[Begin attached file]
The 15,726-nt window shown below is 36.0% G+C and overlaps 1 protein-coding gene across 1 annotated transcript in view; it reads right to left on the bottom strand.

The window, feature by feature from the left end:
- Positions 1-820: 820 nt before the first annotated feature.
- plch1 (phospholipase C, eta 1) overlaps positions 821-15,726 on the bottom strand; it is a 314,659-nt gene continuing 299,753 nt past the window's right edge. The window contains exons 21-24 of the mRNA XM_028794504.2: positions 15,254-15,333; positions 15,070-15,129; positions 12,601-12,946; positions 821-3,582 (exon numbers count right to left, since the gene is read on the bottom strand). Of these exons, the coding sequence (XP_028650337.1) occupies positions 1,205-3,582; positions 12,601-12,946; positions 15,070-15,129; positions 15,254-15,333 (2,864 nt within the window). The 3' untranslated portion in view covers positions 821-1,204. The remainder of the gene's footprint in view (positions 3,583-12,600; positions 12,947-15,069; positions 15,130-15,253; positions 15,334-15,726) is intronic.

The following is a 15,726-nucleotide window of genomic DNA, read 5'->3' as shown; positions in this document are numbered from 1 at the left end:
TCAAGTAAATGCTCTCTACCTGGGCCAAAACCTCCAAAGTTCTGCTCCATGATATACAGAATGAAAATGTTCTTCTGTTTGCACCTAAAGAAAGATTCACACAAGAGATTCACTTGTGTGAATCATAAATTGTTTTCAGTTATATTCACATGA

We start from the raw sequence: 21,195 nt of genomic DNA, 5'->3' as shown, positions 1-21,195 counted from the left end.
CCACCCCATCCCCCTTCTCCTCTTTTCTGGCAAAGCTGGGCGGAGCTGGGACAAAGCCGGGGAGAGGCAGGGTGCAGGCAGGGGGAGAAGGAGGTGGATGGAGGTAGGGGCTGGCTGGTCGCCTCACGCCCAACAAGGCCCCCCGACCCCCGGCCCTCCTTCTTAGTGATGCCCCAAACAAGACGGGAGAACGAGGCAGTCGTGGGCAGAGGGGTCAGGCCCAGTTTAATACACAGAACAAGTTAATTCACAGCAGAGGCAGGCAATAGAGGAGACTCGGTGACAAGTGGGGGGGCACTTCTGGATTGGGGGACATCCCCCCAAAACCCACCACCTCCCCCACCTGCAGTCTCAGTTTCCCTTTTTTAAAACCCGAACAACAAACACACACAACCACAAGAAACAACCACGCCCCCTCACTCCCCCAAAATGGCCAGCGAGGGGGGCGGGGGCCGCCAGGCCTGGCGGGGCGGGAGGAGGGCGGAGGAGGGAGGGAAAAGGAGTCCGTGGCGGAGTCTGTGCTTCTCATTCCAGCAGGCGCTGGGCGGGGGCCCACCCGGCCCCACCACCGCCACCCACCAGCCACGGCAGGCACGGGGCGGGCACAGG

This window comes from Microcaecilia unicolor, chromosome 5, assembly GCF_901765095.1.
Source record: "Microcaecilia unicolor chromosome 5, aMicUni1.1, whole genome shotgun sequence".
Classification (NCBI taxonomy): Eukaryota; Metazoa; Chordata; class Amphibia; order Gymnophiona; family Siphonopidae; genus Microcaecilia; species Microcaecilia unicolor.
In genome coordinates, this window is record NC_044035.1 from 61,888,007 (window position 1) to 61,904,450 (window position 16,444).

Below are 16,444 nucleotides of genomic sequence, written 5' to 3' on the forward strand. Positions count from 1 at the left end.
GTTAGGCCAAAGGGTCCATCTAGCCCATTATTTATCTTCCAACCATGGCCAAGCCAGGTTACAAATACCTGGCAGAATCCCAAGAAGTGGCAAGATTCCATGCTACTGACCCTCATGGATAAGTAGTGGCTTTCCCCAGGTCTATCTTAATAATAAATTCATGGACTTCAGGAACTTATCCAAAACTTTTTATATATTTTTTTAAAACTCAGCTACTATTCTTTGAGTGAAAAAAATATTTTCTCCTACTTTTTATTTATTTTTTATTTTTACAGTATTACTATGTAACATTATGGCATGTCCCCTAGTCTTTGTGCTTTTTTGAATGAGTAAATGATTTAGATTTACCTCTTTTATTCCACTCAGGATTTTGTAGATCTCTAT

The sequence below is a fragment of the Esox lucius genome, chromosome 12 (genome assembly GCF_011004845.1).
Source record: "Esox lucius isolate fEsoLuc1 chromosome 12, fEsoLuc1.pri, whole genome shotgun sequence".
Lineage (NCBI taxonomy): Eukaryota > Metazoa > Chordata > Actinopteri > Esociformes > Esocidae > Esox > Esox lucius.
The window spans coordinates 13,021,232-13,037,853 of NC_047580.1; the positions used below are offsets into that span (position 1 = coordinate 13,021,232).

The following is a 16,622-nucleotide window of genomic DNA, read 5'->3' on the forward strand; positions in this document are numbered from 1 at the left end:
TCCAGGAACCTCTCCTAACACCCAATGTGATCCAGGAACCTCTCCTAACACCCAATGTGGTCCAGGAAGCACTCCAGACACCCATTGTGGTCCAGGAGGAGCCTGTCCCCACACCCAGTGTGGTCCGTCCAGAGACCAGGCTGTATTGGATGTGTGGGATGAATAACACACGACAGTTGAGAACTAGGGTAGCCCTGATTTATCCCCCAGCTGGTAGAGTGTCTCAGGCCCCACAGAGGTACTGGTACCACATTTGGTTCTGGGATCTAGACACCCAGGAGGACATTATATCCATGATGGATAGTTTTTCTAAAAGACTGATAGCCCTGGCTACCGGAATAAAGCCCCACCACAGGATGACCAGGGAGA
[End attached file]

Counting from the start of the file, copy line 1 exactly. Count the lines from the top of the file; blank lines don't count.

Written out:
The 15,726-nt window shown below is 36.0% G+C and overlaps 1 protein-coding gene across 1 annotated transcript in view; it reads right to left on the bottom strand.